When the darker rocks scraped from the surface between 870 to 1470 years ago, the lighter-colored silts and unvarnished pebbles, cobbles, and stones were exposed.

Using this scraping method, people created earthen art depicting humans, animals and spirals.

How long did it take?

When considering ‘how were the Blythe Intaglios made?’ ask yourself these questions: How long do you think it took people to create these large forms?

Was it one artist, or were there many artisans working together who made the images on the desert pavement?

What do coordinated efforts say about the ancient people’s culture or spirituality?

Scientists who studied the Blythe Intaglios, Jay von Werlof and Harry Casey, used AMS technology to analyze the manganiferous rock varnish.

They postulate that the extended time range measured (A.D. 550-1150) indicates that the sites were made over long periods of time.

“Perhaps the process of geoglyph making was as important, and maybe more important than, the product,” they hypothesize.

Check out Harry Casey’s new book on our reading list below.

In any case, archaeologists agree that geoglyphs are an essential and recognized part of the Yuman culture.

What do the figures mean?

And today, Mohave and Quechan people, part of the Yuman tribes, concur. Native people report that geoglyphs played an active role in certain Yuman rites. They say sacred ceremonial dances were held near the intaglios to honor the creation and that the human figures depict Mastamho, the Creator of all life. Why do you think the Creator’s arms or so long? Why are they outstretched?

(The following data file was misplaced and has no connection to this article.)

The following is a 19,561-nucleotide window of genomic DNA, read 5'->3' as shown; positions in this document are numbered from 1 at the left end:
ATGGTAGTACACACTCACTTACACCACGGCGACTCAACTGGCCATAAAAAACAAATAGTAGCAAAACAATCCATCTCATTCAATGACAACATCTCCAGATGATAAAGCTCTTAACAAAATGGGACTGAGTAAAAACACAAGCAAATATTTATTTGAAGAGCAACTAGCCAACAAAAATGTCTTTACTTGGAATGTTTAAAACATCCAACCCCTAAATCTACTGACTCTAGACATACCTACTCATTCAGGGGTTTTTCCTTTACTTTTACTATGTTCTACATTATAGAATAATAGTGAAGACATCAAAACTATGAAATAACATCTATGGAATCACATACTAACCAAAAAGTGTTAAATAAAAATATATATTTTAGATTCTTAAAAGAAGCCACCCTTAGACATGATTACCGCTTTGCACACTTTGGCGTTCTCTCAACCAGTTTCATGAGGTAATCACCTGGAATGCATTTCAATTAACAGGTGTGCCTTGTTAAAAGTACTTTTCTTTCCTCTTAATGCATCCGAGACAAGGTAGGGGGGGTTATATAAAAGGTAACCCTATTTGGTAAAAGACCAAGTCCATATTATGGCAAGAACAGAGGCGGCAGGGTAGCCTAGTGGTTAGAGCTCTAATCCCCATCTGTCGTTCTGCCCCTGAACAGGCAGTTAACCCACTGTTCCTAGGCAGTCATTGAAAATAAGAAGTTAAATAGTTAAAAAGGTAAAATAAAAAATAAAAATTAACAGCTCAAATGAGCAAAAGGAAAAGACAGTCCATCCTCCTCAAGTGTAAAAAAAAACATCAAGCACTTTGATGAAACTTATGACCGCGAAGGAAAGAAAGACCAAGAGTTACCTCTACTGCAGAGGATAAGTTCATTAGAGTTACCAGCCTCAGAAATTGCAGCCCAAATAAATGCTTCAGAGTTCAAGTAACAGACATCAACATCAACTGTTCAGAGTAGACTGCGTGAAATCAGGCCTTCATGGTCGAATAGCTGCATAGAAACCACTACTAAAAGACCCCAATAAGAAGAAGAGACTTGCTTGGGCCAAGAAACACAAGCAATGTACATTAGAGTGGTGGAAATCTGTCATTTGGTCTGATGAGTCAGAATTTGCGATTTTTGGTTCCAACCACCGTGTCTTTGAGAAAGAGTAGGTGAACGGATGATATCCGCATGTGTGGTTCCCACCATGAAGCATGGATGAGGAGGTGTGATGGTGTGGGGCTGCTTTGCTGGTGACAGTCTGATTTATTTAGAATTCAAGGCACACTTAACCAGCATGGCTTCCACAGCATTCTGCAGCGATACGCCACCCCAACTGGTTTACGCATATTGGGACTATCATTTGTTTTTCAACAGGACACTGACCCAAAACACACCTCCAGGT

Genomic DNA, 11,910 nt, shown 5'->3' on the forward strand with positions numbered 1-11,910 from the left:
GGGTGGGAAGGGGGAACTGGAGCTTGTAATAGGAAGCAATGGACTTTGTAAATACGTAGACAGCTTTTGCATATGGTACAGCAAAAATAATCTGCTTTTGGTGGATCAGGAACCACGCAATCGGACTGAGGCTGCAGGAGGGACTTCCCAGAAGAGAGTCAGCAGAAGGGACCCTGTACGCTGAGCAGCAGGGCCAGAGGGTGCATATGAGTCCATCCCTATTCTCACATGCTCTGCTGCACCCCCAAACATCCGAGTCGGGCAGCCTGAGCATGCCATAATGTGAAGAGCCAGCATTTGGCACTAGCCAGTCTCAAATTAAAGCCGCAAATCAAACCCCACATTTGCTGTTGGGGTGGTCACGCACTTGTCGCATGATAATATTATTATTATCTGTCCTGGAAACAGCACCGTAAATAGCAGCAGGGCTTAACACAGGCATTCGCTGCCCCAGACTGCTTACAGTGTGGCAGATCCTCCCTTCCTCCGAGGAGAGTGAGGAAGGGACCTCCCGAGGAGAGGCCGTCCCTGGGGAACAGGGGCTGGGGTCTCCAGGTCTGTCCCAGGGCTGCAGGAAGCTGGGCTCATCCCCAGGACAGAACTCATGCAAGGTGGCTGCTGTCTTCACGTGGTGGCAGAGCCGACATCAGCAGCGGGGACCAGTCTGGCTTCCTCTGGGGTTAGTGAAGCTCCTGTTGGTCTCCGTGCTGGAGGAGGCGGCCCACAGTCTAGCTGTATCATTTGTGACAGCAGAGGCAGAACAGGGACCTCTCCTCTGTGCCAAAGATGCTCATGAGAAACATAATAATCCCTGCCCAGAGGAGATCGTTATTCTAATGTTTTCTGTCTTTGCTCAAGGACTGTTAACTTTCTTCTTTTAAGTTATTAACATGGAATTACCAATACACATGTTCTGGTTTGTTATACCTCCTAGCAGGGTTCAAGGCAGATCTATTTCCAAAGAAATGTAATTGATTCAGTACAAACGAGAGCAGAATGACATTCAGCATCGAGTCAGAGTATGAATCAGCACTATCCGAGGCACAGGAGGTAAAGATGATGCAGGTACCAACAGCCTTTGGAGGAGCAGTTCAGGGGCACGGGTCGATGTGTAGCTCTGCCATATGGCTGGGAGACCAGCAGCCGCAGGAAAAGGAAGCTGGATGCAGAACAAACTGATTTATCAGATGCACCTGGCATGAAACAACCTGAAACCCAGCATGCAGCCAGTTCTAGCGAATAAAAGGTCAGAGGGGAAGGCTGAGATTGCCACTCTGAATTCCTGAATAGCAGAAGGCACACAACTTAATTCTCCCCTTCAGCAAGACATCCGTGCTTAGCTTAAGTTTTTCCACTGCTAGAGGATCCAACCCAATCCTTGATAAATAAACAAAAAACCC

Clues to the Identities of These Mysterious Forms

animal figure with long hanging tail is represented by two of the Blythe Intaglios
Blythe Intaglios – Animal and Spiral Figures, October 2016 | Photo by Rsfinlayson via Wikipedia
aerial view of stick man in the desert
Blythe Intaglios – Human Figure 2, October 2016 | Photo by Rsfinlayson via Wikipedia

Clues to the identity of the animal figures include their hanging tails. According to traditional Mohave songs, two feline brothers Hatakulya, a mountain lion with a hanging tail and Numeta, a jaguar with a tail that stands up, departed ways somewhere to the north of here. Hatakulya came south according to the song translated by cultural anthropologist A. L. Kroeber.